We are delighted to announce that Dr Greg Salter, a specialist in British Art after 1945, will be joining the department on 1 September 2016.
Greg completed his PhD at UEA in 2013, with a thesis entitled ‘Domesticity and Masculinity in 1950s British Painting’. Following this, he was post-doctoral researcher at the Geffrye Museum of the Home in East London where he worked on the Documenting Homes Archive, which is a collection of material on homes in the twentieth and twenty-first centuries, including oral histories, family photographs, diaries, and questionnaires. He ran collecting projects with the local community, designed to expand the collecting methodologies and material in the archive.
Greg has taught at the Courtauld Institute of Art, Queen Mary (London), and on study abroad programmes for US students at Birkbeck and CAPA. His most recent publication is an essay entitled ‘Memories of Kinship in Keith Vaughan’s Post-War Paintings’ which came out in Art History, 38 (2015). He also has an essay, ‘Francis Bacon and Queer Intimacy in Post-War London’ in a forthcoming special issue of Visual Culture In Britain (ed. Reina Lewis and Andrew Stephenson) which will coincide with the opening of the Tate’s Queer British Art show in April next year.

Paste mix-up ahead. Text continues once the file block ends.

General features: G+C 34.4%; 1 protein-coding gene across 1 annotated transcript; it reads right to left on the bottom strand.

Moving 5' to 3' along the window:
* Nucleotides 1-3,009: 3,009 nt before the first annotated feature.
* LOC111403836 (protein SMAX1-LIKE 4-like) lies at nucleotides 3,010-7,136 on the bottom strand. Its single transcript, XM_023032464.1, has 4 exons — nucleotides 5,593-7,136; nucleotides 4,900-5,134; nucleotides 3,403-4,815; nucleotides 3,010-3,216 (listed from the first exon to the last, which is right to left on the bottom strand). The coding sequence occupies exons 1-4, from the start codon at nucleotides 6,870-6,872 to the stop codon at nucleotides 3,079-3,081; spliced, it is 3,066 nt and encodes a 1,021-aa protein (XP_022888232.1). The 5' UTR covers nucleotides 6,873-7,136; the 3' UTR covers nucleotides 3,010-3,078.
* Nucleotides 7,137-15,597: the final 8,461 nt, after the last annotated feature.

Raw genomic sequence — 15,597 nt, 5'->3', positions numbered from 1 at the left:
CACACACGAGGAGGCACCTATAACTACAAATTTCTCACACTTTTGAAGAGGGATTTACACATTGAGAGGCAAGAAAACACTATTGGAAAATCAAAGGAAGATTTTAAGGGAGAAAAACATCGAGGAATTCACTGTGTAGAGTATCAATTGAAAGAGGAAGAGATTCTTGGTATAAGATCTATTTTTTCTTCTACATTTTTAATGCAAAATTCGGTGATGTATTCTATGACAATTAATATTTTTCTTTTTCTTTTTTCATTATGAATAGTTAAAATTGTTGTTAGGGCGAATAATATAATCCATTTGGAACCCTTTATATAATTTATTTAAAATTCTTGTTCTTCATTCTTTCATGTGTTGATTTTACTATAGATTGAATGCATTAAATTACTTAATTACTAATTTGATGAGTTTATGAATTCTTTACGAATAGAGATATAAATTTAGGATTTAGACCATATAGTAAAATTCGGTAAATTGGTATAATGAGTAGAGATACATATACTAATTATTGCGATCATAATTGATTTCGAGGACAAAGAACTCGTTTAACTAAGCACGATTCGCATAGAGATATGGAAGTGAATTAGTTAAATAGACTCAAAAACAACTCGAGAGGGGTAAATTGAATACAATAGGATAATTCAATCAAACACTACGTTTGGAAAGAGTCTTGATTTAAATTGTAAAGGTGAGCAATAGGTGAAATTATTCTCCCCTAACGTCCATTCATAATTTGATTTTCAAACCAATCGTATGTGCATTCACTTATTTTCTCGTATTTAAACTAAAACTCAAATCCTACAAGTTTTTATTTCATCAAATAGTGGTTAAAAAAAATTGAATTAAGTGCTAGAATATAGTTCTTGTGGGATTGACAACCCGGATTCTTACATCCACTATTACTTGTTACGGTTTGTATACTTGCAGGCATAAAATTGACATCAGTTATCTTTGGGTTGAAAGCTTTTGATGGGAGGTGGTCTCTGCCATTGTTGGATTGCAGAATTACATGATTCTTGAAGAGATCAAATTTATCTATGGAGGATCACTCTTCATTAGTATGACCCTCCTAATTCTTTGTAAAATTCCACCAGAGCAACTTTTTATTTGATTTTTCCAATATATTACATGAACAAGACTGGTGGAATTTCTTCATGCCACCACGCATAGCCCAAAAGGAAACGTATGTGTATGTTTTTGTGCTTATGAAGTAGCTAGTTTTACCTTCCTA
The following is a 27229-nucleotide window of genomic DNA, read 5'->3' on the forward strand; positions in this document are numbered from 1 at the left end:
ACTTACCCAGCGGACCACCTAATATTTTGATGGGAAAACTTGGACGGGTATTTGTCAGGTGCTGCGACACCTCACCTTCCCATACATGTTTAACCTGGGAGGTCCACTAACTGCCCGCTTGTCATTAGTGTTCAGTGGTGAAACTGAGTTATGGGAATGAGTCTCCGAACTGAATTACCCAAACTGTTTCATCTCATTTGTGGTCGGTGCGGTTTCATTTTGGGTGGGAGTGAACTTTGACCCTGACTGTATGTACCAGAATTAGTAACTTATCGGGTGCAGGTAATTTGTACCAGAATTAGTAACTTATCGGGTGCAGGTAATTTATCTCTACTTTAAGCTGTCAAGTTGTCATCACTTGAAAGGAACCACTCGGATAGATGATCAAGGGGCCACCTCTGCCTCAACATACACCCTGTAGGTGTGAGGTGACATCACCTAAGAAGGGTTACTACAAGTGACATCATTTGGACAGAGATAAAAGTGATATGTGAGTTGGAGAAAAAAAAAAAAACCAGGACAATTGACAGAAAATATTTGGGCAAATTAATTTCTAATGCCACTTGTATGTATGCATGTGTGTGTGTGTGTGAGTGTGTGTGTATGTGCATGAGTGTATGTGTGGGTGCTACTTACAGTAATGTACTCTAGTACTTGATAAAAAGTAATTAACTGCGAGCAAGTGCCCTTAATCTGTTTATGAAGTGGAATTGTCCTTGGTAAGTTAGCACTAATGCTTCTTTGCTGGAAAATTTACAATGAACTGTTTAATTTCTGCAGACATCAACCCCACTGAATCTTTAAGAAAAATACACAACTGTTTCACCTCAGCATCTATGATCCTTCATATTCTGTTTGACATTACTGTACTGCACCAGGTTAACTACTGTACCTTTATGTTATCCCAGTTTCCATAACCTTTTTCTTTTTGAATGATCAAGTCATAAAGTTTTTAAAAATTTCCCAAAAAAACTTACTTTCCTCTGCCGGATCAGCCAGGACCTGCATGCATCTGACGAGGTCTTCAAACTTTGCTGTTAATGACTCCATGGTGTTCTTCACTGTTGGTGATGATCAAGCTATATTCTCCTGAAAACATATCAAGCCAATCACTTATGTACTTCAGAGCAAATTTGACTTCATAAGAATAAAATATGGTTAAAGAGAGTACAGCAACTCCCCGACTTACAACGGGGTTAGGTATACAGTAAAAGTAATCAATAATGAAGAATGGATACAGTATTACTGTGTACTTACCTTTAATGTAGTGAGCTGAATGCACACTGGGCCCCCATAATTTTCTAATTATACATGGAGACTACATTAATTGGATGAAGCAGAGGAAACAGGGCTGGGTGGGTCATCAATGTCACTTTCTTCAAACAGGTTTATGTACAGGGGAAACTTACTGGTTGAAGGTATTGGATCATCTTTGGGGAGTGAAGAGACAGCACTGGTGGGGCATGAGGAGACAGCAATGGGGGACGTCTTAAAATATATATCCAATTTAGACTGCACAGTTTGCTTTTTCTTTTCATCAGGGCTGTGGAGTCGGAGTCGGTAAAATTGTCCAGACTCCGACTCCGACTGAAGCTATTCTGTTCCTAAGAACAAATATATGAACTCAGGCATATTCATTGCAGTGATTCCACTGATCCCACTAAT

Greg is also completing a book project entitled Reconstructing Home: Painting and Male Identity in Post-War Britain, which examines representations of home in the post-war period of reconstruction. In addition, he has two new projects on the go: one on migration and exhibitions in Britain after 1945, and another on global encounters in queer art and visual culture in Britain after 1945.
As Lecturer in History of Art, Greg will be contributing to a number of modules across the art history curriculum, including those based on his own particular interests and specialisms. His appointment strengthens our existing teaching provision from the middle ages to the modern period, and complements staff research and teaching interests in British Art, feminism and gender studies, the interwar period, and art and domesticity.